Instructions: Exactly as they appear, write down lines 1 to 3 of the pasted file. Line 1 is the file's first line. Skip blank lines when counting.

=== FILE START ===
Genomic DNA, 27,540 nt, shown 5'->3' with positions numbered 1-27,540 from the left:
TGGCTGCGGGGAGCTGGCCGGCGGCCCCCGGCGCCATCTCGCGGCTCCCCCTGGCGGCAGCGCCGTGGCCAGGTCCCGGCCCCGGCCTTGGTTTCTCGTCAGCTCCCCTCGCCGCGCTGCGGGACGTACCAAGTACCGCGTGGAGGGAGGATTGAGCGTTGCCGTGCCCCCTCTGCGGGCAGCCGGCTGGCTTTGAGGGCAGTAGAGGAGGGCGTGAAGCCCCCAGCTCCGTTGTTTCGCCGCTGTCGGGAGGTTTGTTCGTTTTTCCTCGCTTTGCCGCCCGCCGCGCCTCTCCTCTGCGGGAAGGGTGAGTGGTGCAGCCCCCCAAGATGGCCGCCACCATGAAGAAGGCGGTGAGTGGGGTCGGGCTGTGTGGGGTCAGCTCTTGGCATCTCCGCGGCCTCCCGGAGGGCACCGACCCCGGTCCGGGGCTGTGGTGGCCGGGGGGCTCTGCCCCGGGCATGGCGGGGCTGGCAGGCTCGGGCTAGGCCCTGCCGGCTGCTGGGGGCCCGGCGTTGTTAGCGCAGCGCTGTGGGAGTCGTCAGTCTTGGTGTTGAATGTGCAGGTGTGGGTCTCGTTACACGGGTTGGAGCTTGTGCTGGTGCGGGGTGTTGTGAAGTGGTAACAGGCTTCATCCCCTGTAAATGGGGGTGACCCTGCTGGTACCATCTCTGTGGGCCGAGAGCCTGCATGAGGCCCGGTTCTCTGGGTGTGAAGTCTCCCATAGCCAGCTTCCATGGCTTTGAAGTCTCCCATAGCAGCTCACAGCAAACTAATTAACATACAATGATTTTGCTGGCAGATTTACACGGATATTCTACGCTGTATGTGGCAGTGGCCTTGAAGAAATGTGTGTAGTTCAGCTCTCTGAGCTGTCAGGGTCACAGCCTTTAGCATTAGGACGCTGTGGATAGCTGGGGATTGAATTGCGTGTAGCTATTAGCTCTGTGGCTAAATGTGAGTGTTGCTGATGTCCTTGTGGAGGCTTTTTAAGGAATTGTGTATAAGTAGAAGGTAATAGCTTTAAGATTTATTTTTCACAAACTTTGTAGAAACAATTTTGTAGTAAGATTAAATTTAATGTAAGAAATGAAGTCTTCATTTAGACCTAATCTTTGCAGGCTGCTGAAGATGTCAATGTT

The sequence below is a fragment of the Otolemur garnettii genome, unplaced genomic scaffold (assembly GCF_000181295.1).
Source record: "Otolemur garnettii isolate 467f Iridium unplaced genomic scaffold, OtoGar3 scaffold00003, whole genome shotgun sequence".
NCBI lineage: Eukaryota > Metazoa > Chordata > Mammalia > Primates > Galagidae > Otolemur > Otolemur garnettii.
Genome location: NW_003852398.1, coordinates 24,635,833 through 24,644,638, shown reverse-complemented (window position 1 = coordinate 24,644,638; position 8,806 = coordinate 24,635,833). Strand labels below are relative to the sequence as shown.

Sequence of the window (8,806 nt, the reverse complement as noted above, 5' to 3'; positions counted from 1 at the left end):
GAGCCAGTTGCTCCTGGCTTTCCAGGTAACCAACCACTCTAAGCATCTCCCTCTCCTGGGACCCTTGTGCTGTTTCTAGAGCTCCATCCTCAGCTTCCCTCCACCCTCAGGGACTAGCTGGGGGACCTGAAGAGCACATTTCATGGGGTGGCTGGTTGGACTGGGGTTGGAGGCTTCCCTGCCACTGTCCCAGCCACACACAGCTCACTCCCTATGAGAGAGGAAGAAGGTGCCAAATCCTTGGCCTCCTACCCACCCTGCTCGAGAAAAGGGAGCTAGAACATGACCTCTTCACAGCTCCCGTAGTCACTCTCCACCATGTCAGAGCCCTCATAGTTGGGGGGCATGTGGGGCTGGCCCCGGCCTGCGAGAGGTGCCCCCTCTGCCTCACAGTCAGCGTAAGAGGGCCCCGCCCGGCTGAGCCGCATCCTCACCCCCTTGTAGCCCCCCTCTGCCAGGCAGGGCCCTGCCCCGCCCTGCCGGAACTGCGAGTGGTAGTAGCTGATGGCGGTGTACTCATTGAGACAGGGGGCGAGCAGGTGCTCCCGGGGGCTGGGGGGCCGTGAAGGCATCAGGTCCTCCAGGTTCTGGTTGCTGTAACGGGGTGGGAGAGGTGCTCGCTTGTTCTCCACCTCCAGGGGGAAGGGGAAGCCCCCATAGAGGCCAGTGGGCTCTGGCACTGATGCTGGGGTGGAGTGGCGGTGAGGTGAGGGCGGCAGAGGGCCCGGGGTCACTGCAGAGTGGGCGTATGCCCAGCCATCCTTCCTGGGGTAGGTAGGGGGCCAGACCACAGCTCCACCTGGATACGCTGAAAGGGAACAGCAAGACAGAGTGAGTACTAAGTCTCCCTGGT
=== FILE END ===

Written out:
Genomic DNA, 27,540 nt, shown 5'->3' with positions numbered 1-27,540 from the left:
TGGCTGCGGGGAGCTGGCCGGCGGCCCCCGGCGCCATCTCGCGGCTCCCCCTGGCGGCAGCGCCGTGGCCAGGTCCCGGCCCCGGCCTTGGTTTCTCGTCAGCTCCCCTCGCCGCGCTGCGGGACGTACCAAGTACCGCGTGGAGGGAGGATTGAGCGTTGCCGTGCCCCCTCTGCGGGCAGCCGGCTGGCTTTGAGGGCAGTAGAGGAGGGCGTGAAGCCCCCAGCTCCGTTGTTTCGCCGCTGTCGGGAGGTTTGTTCGTTTTTCCTCGCTTTGCCGCCCGCCGCGCCTCTCCTCTGCGGGAAGGGTGAGTGGTGCAGCCCCCCAAGATGGCCGCCACCATGAAGAAGGCGGTGAGTGGGGTCGGGCTGTGTGGGGTCAGCTCTTGGCATCTCCGCGGCCTCCCGGAGGGCACCGACCCCGGTCCGGGGCTGTGGTGGCCGGGGGGCTCTGCCCCGGGCATGGCGGGGCTGGCAGGCTCGGGCTAGGCCCTGCCGGCTGCTGGGGGCCCGGCGTTGTTAGCGCAGCGCTGTGGGAGTCGTCAGTCTTGGTGTTGAATGTGCAGGTGTGGGTCTCGTTACACGGGTTGGAGCTTGTGCTGGTGCGGGGTGTTGTGAAGTGGTAACAGGCTTCATCCCCTGTAAATGGGGGTGACCCTGCTGGTACCATCTCTGTGGGCCGAGAGCCTGCATGAGGCCCGGTTCTCTGGGTGTGAAGTCTCCCATAGCCAGCTTCCATGGCTTTGAAGTCTCCCATAGCAGCTCACAGCAAACTAATTAACATACAATGATTTTGCTGGCAGATTTACACGGATATTCTACGCTGTATGTGGCAGTGGCCTTGAAGAAATGTGTGTAGTTCAGCTCTCTGAGCTGTCAGGGTCACAGCCTTTAGCATTAGGACGCTGTGGATAGCTGGGGATTGAATTGCGTGTAGCTATTAGCTCTGTGGCTAAATGTGAGTGTTGCTGATGTCCTTGTGGAGGCTTTTTAAGGAATTGTGTATAAGTAGAAGGTAATAGCTTTAAGATTTATTTTTCACAAACTTTGTAGAAACAATTTTGTAGTAAGATTAAATTTAATGTAAGAAATGAAGTCTTCATTTAGACCTAATCTTTGCAGGCTGCTGAAGATGTCAATGTT

The sequence below is a fragment of the Otolemur garnettii genome, unplaced genomic scaffold (assembly GCF_000181295.1).